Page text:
Shailesh Prabhu is an Indie Game Designer from India who has been designing games for over ten years. Seven years ago he founded Yellow Monkey Studios and is the recipient of numerous game design and entrepreneurship awards around the world. Socioball, HUEBRIX, It’s Just a Thought are some of his recent games. Shailesh is also an excellent cook, loves playing tennis, gardening and DIY projects apart from sporting facial hair.

The last time I tried to raise money (back in 2009), we had a term sheet bankrolling us for a year and a half and hiring a bunch of people.

These "Silicon Valley" investors were previously very successful, friendly and understanding, but as time went by they starting to try and muscle us into being a more service-oriented company because they had some great leads for branded games.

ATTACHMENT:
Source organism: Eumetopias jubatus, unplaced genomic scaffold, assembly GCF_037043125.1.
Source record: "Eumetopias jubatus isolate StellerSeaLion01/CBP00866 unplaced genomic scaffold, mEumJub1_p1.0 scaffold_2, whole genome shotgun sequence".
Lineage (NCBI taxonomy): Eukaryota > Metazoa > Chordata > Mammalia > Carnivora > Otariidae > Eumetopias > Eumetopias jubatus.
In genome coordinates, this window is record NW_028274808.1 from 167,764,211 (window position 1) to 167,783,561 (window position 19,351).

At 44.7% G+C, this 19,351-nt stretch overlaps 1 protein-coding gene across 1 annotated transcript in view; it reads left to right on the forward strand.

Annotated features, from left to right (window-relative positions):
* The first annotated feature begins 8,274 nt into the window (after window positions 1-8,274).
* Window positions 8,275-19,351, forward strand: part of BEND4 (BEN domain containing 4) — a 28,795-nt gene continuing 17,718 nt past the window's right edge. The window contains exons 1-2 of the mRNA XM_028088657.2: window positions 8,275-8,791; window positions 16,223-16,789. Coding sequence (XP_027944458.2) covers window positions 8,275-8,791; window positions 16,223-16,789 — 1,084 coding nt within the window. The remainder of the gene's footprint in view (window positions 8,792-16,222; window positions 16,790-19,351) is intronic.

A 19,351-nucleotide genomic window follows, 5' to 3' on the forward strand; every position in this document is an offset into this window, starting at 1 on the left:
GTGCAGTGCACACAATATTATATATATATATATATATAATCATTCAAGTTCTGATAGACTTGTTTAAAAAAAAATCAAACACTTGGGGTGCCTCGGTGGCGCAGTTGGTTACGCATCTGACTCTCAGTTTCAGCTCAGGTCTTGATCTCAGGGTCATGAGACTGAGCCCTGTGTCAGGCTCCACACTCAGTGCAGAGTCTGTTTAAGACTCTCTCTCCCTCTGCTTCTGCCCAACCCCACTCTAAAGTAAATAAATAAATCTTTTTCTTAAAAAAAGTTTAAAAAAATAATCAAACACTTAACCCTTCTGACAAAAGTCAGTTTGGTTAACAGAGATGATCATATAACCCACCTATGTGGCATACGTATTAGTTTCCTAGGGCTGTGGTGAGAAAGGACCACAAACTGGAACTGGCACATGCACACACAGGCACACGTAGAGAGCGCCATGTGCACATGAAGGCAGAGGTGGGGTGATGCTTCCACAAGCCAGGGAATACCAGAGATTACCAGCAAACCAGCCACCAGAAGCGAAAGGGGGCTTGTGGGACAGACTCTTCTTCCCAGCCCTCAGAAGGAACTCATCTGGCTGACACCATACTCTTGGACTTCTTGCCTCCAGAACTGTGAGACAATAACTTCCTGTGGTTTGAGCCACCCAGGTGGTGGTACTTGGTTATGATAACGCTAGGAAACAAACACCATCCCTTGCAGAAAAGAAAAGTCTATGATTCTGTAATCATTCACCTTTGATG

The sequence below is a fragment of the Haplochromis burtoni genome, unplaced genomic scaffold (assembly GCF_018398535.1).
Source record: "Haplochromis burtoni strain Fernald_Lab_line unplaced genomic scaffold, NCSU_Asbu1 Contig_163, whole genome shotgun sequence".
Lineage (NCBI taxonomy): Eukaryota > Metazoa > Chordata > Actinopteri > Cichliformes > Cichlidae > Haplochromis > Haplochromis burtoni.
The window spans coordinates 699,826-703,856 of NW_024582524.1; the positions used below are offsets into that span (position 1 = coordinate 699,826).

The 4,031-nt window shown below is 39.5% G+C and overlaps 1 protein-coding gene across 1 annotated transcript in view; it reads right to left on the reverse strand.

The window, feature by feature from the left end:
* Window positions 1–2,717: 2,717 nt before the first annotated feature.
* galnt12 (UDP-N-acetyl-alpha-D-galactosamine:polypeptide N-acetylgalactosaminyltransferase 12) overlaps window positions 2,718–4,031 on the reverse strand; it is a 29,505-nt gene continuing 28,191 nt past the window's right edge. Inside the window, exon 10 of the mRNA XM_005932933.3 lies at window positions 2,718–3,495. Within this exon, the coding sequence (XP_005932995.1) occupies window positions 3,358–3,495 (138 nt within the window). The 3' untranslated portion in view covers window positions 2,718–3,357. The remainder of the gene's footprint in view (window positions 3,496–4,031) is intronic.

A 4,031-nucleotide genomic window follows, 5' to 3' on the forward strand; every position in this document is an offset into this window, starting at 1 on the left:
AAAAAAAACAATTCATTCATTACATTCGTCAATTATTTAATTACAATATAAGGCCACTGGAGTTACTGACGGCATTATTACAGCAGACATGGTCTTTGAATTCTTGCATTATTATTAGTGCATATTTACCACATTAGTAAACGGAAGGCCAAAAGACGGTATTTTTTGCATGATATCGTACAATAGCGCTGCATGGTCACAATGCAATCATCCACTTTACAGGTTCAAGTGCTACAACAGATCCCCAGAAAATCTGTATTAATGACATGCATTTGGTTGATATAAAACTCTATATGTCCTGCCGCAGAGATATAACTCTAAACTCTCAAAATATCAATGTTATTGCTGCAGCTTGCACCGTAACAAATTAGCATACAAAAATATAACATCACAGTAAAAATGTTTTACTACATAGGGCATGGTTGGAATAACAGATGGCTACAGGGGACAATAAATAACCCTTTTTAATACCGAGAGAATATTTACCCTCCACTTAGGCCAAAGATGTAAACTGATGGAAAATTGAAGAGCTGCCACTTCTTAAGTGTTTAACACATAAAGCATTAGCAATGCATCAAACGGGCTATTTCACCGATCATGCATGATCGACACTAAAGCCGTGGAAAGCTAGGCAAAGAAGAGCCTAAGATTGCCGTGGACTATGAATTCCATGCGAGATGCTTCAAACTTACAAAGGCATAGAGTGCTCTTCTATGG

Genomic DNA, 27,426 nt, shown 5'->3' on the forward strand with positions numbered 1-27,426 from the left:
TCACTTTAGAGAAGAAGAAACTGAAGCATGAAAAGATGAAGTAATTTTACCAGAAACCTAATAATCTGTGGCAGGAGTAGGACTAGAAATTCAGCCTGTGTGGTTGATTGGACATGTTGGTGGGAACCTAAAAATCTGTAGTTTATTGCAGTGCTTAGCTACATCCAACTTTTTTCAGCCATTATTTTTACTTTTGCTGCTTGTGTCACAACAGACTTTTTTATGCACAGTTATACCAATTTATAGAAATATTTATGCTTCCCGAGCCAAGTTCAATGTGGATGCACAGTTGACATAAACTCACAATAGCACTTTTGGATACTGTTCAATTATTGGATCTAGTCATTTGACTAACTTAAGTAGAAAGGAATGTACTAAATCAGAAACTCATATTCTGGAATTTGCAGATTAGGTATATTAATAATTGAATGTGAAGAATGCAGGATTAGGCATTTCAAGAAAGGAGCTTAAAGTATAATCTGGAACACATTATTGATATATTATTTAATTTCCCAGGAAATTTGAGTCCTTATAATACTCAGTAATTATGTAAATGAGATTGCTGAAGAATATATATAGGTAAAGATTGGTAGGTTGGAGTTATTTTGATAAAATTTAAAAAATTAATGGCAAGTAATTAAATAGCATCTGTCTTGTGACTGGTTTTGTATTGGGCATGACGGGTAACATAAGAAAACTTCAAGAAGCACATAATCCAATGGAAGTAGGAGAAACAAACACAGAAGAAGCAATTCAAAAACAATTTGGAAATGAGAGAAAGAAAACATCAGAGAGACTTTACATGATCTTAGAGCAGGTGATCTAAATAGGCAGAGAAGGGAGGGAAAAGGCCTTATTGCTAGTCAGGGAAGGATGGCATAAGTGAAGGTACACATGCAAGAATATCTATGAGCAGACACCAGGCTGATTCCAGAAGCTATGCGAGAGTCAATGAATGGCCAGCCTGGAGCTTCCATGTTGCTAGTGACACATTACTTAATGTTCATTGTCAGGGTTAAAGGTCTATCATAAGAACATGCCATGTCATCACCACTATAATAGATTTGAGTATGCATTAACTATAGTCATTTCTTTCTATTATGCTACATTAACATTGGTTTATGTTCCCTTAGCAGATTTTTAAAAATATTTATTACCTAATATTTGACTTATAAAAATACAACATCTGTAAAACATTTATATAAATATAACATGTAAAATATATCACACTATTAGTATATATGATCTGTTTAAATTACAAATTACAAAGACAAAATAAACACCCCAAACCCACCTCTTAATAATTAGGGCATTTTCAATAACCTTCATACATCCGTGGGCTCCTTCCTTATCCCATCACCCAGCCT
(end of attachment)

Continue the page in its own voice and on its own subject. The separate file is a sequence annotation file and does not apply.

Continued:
They pretty much told us to stop doing our own games. This was despite the fact that our pitch had been purely based on our own games. Needless to say I backed out.

Why I bring back this issue is because when raising investment its extremely crucial to find out if your investor is on board with your vision and if not, my advice would be do not go ahead with it.

About Vishal Gondal's fund: I don't know if I am eligible, and I will not find out - and definitely won't apply.

If you want to make games, I would suggest avoiding this.
Shailesh Prabhu

Here is why: my last interaction about fundraising with Vishal, where he was urging me to raise money, clearly led me to believe that he was telling me to raise money so that I could raise more money and sell/IPO.

And that's great, if you want to do that. But for me, when I told him that I would like to be making games and making money from those games instead, his words were, "someone put some sense into this kid."